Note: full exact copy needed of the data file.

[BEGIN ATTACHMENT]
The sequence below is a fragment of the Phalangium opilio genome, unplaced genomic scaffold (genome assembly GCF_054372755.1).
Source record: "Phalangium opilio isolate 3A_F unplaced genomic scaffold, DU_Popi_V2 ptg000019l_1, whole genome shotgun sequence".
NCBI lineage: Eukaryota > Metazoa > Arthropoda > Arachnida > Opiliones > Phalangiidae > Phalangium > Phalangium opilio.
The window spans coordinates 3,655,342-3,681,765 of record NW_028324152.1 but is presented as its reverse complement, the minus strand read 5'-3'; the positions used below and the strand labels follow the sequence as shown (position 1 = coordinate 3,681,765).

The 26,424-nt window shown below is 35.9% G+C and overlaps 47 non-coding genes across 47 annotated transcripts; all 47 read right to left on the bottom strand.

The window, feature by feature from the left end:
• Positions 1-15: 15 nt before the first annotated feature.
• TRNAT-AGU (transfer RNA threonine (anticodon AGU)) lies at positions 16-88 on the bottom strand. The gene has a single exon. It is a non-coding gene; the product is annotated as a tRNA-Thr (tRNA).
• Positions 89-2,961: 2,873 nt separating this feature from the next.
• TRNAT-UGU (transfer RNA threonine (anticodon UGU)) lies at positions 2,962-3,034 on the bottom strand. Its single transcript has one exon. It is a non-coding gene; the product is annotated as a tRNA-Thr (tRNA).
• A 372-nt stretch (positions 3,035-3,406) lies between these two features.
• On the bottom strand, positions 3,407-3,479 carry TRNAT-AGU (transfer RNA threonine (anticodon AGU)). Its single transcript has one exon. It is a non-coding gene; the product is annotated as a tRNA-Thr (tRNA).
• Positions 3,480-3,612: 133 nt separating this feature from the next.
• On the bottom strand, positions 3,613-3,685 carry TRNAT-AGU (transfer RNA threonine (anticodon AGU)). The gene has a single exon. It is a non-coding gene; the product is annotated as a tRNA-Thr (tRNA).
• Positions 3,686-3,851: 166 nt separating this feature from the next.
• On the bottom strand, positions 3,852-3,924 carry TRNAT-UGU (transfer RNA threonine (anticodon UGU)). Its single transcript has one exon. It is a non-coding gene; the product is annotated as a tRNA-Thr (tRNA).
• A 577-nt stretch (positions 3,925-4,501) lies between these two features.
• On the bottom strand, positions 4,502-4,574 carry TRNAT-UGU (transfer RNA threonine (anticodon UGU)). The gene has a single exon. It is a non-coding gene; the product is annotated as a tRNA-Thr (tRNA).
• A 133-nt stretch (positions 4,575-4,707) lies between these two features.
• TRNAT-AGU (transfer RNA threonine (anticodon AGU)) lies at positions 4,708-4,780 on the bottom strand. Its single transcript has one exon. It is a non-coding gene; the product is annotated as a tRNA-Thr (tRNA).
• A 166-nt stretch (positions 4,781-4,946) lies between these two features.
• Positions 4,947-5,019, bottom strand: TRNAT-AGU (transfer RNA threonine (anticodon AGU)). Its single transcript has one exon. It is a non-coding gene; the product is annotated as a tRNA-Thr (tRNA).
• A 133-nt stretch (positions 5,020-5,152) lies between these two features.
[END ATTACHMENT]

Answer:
The sequence below is a fragment of the Phalangium opilio genome, unplaced genomic scaffold (genome assembly GCF_054372755.1).
Source record: "Phalangium opilio isolate 3A_F unplaced genomic scaffold, DU_Popi_V2 ptg000019l_1, whole genome shotgun sequence".
NCBI lineage: Eukaryota > Metazoa > Arthropoda > Arachnida > Opiliones > Phalangiidae > Phalangium > Phalangium opilio.
The window spans coordinates 3,655,342-3,681,765 of record NW_028324152.1 but is presented as its reverse complement, the minus strand read 5'-3'; the positions used below and the strand labels follow the sequence as shown (position 1 = coordinate 3,681,765).

The 26,424-nt window shown below is 35.9% G+C and overlaps 47 non-coding genes across 47 annotated transcripts; all 47 read right to left on the bottom strand.

The window, feature by feature from the left end:
• Positions 1-15: 15 nt before the first annotated feature.
• TRNAT-AGU (transfer RNA threonine (anticodon AGU)) lies at positions 16-88 on the bottom strand. The gene has a single exon. It is a non-coding gene; the product is annotated as a tRNA-Thr (tRNA).
• Positions 89-2,961: 2,873 nt separating this feature from the next.
• TRNAT-UGU (transfer RNA threonine (anticodon UGU)) lies at positions 2,962-3,034 on the bottom strand. Its single transcript has one exon. It is a non-coding gene; the product is annotated as a tRNA-Thr (tRNA).
• A 372-nt stretch (positions 3,035-3,406) lies between these two features.
• On the bottom strand, positions 3,407-3,479 carry TRNAT-AGU (transfer RNA threonine (anticodon AGU)). Its single transcript has one exon. It is a non-coding gene; the product is annotated as a tRNA-Thr (tRNA).
• Positions 3,480-3,612: 133 nt separating this feature from the next.
• On the bottom strand, positions 3,613-3,685 carry TRNAT-AGU (transfer RNA threonine (anticodon AGU)). The gene has a single exon. It is a non-coding gene; the product is annotated as a tRNA-Thr (tRNA).
• Positions 3,686-3,851: 166 nt separating this feature from the next.
• On the bottom strand, positions 3,852-3,924 carry TRNAT-UGU (transfer RNA threonine (anticodon UGU)). Its single transcript has one exon. It is a non-coding gene; the product is annotated as a tRNA-Thr (tRNA).
• A 577-nt stretch (positions 3,925-4,501) lies between these two features.
• On the bottom strand, positions 4,502-4,574 carry TRNAT-UGU (transfer RNA threonine (anticodon UGU)). The gene has a single exon. It is a non-coding gene; the product is annotated as a tRNA-Thr (tRNA).
• A 133-nt stretch (positions 4,575-4,707) lies between these two features.
• TRNAT-AGU (transfer RNA threonine (anticodon AGU)) lies at positions 4,708-4,780 on the bottom strand. Its single transcript has one exon. It is a non-coding gene; the product is annotated as a tRNA-Thr (tRNA).
• A 166-nt stretch (positions 4,781-4,946) lies between these two features.
• Positions 4,947-5,019, bottom strand: TRNAT-AGU (transfer RNA threonine (anticodon AGU)). Its single transcript has one exon. It is a non-coding gene; the product is annotated as a tRNA-Thr (tRNA).
• A 133-nt stretch (positions 5,020-5,152) lies between these two features.